Code of Hammurabi

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  • Topic: Mesopotamia, Babylonia, Akkadian language
  • Pages : 2 (465 words )
  • Download(s) : 102
  • Published : March 9, 2013
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Jahaira Alicea

Code of Hammurabi

In Mesopotamia around 1750 B.C. citizens followed a stern law code that consisted of 282 laws called The Code of Hammurabi. This law code shows that in early Babylonian society they thought the best punishment was an eye for an eye. By setting such law codes they made the punishment so harsh that the person who committed the crime would never think about committing it again. Some people read the Code of Hammurabi and do not agree with it because of the harshness of the laws. The Code of Hammurabi is set to keep the Babylonian society safe . By setting The Code of Hammurabi the Babylon society was looking for the perfect society.

Some of the laws had to do with slaves. Slaves were so valuable that stealing a slave was punishable by death. Law fifteen states that “If anyone takes a male or female slave of the court, or a male or female slave of a freed man, outside the city gates, he shall be put to death.” Owners were compensated if a slave was injured or died.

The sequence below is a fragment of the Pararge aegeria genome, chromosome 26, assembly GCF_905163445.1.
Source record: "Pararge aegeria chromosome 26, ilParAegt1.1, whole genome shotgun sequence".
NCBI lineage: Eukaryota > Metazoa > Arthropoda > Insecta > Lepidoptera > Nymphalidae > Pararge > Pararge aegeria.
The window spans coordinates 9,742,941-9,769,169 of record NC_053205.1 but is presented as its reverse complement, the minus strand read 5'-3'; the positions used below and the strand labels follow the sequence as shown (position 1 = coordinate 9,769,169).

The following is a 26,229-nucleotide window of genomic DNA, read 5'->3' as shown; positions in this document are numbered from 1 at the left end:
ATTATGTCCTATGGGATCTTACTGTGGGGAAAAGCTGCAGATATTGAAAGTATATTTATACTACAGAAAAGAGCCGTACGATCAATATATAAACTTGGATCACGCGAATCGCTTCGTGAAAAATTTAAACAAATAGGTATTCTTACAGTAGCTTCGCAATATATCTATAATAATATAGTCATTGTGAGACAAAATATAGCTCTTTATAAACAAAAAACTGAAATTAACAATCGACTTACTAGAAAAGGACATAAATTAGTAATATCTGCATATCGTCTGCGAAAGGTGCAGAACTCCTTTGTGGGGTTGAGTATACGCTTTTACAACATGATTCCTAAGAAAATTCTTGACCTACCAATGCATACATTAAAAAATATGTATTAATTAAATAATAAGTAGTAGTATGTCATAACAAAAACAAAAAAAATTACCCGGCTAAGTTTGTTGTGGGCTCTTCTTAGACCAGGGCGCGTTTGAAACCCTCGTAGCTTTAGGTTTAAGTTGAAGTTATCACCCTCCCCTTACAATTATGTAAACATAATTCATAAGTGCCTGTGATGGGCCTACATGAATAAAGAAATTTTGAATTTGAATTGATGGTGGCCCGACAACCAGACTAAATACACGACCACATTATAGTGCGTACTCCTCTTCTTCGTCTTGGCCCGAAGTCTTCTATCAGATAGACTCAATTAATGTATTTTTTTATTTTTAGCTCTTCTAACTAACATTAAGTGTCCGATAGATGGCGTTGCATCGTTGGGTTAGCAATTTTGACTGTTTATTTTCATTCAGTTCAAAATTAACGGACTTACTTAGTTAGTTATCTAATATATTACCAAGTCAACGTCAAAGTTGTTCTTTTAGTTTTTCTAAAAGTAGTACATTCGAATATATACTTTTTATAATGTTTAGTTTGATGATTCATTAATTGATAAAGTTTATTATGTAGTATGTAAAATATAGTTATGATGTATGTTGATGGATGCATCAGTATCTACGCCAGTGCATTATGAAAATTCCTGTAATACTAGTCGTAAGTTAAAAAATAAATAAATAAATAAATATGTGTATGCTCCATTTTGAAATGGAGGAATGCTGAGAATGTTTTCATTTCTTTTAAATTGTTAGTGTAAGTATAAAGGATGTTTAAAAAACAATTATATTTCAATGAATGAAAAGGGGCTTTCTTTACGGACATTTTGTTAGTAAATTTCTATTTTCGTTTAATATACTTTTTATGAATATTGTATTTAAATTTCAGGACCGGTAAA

The Code of Hammurabi reveals that Babylon had a dynamic medical community. In fact, Mesopotamians were the first great practitioners of medical science. Many of the laws of The Code of Hammurabi deal with payments to physicians and penalties for malpractice. The astronomers of Babylon were a special group of scribes who observed the movements of the stars and planets. The astronomers had many different responsibilities. They recorded their observations about the daily, monthly and yearly position of the stars and planets. They advised the king about how their observations affected the calendar. The Babylonians also knew about fractions, squares, and square roots, cubes and other kinds of advanced math. How do we know? Tablets written in cuneiform tell us so. The equations and such were carved into clay tablets and then baked by the heat of the Sun. Babylonian science made early developments in medicine, astronomy and mathematics.

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